Last week’s New York Times editorial titled “Ritalin Gone Wrong” by Professor L. Alan Sroufe illustrates a troubling and recurring trend in American psychology: In the absence of clear evidence and research-based data, mothers and the environment are repeatedly blamed for whatever problems surface in children.
Professor Sroufe notes the significant increase in the use of stimulant medications to treat what he calls “troubled children” and questions the effectiveness of – as well as our growing reliance upon – pharmacological treatment.
Those of us who have actually worked with children in the classroom and have lived with children in our homes know that there is indeed a real condition, a set of “traits” as Dr. Ned Hallowell calls them, called ADD/ADHD. While it may be mislabeled (I don’t think of it as a deficit) and quite often misunderstood (children with the condition are often seen as willful and disruptive in class), it is real… and it is indeed disruptive to children’s learning and functioning.
Those of us who work with children everyday understand that solutions to complex problems are usually not simple and not easy.
Professor Sroufe uses the example of childhood diabetes:
“Back in the 1960’s I, like most psychologists, believed that children with difficulty concentrating were suffering from a brain problem of genetic or otherwise inborn origin. Just as Type I diabetics need insulin to correct problems with their inborn biochemistry, these children were believed to require attention-deficit drugs to correct theirs…”
Professor Sroufe then goes on to mischaracterize and misinterpret the research regarding the use of stimulant medications in the treatment of ADHD.
Here at Lawrence School where we specifically serve children who have learning differences and challenges focusing attention, we find that about one third of our students have a diagnosis of ADHD – and often these children are well served by a combination of medicine and effective programs (at school and at home) to support the development of time management, organizational and executive skills.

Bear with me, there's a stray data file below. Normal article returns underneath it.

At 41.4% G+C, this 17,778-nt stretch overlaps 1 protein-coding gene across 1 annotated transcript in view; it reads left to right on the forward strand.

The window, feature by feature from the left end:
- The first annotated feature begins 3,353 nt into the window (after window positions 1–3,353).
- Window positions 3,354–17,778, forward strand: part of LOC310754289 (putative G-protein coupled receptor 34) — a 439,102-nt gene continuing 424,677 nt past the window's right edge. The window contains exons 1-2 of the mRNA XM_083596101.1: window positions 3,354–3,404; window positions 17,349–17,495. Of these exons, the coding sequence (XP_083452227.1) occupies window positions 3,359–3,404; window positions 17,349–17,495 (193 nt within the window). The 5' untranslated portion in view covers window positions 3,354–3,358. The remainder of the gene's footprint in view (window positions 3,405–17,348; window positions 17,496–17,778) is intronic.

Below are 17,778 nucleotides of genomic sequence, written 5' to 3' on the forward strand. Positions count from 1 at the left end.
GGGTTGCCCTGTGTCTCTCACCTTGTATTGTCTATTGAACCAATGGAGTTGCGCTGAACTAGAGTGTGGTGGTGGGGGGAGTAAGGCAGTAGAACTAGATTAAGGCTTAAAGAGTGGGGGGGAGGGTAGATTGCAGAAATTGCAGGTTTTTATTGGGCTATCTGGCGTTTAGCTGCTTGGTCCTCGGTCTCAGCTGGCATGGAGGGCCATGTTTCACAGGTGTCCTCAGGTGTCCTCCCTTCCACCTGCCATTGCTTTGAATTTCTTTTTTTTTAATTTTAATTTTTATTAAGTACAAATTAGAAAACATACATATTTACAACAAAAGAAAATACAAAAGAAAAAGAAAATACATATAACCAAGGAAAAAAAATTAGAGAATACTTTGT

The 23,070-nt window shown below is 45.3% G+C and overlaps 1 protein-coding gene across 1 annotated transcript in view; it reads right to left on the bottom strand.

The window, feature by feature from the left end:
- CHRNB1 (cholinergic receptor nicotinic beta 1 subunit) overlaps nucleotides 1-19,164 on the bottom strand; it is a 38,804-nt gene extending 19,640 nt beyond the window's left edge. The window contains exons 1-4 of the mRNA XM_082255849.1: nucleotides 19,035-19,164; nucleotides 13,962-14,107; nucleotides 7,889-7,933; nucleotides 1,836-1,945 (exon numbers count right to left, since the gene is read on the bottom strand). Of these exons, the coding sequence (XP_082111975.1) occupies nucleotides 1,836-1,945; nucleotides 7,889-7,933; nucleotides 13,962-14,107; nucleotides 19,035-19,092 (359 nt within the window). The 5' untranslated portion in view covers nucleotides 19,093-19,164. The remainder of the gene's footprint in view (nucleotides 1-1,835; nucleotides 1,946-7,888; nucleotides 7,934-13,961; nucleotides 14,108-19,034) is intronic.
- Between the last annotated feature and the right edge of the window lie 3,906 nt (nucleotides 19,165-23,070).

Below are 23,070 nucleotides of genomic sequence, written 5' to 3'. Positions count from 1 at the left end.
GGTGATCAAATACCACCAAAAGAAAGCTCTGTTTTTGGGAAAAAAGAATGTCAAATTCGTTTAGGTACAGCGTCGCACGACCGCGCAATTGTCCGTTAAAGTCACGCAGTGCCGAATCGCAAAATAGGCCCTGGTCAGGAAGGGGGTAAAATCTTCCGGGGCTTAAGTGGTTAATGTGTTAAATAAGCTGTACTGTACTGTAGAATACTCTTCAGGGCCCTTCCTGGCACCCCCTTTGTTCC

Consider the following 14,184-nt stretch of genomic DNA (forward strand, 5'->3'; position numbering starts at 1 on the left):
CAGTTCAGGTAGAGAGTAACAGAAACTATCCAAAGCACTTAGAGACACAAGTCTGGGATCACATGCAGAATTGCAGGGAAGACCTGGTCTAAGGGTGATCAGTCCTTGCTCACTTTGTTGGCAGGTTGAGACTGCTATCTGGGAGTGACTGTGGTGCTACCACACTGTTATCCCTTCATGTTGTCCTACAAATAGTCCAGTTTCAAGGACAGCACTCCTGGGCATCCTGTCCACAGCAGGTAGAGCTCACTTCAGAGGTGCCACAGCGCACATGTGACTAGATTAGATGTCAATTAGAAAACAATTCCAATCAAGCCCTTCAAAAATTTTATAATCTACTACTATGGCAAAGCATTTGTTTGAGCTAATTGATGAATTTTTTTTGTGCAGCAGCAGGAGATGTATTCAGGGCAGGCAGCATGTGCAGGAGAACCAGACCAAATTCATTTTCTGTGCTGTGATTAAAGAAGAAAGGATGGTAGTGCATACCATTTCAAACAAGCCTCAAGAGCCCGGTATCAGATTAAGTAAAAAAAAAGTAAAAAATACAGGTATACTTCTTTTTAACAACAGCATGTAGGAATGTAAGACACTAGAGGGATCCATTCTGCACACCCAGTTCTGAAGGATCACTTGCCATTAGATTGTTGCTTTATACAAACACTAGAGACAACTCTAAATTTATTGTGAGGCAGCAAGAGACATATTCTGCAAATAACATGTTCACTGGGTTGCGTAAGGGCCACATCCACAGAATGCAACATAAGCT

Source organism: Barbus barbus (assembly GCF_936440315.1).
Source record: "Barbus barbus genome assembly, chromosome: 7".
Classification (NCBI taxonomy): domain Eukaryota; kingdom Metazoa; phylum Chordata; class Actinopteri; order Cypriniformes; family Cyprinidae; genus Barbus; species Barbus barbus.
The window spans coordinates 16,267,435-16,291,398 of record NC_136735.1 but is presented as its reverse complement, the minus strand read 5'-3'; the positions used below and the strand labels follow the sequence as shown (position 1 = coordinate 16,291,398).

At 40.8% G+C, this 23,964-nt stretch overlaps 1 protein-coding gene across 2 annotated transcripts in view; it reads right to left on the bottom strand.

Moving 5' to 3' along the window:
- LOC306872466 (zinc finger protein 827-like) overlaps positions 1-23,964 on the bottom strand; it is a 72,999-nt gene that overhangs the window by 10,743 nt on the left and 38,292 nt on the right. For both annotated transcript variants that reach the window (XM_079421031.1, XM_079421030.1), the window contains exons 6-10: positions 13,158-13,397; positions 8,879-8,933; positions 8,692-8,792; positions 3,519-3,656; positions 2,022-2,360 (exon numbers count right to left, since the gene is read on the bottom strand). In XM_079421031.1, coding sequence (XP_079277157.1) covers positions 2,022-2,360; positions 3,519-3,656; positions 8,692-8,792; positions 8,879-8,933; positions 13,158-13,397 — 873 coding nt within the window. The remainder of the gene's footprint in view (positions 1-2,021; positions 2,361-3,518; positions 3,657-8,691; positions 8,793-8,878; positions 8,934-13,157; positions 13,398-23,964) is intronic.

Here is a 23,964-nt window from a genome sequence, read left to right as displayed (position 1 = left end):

We would agree that there is no pill that will completely treat the symptoms of ADHD – just as most physicians would not propose that insulin alone is a “cure” for diabetes. Good therapy in many medical situations relies on both medicine and treatment programs to support good habits that, together with medical treatments, achieve positive results and outcomes.
Recently, Dr. Ned Hallowell spoke to parents at Lawrence. He compared the use of eye glasses to correct near-sightedness to the use of stimulant medication to treat ADD. He noted that neither eyeglasses nor Ritalin are cures for the underlying conditions – but both can be extremely effective at mitigating symptoms.
Noted local child psychiatrist Dr. Stephen Grcevich wrote a response to Dr. Sroufe, which we link to here.
Finally, what troubles me deeply is not that Professor Sroufe might question the data supporting stimulant medications to treat ADHD, but that he could be so indifferent to his own supposed standard of research by casually suggesting that the real cause of attention challenges in children comes from “family stresses like domestic violence, lack of social support from friends and relatives, chaotic living situations including frequent moves and, especially, patterns of parental intrusiveness that involve stimulation for which the baby is not prepared.”
This is an example of psychology gone wrong.
I invite Professor Sroufe to our school to meet some of the families and children he so off-handedly dismisses with conclusions that have no basis in research.
After meeting these families, I would defy him to not come to very different, positive conclusions not only about these children—but about the indefatigable, knowledgeable, and caring parents who support them.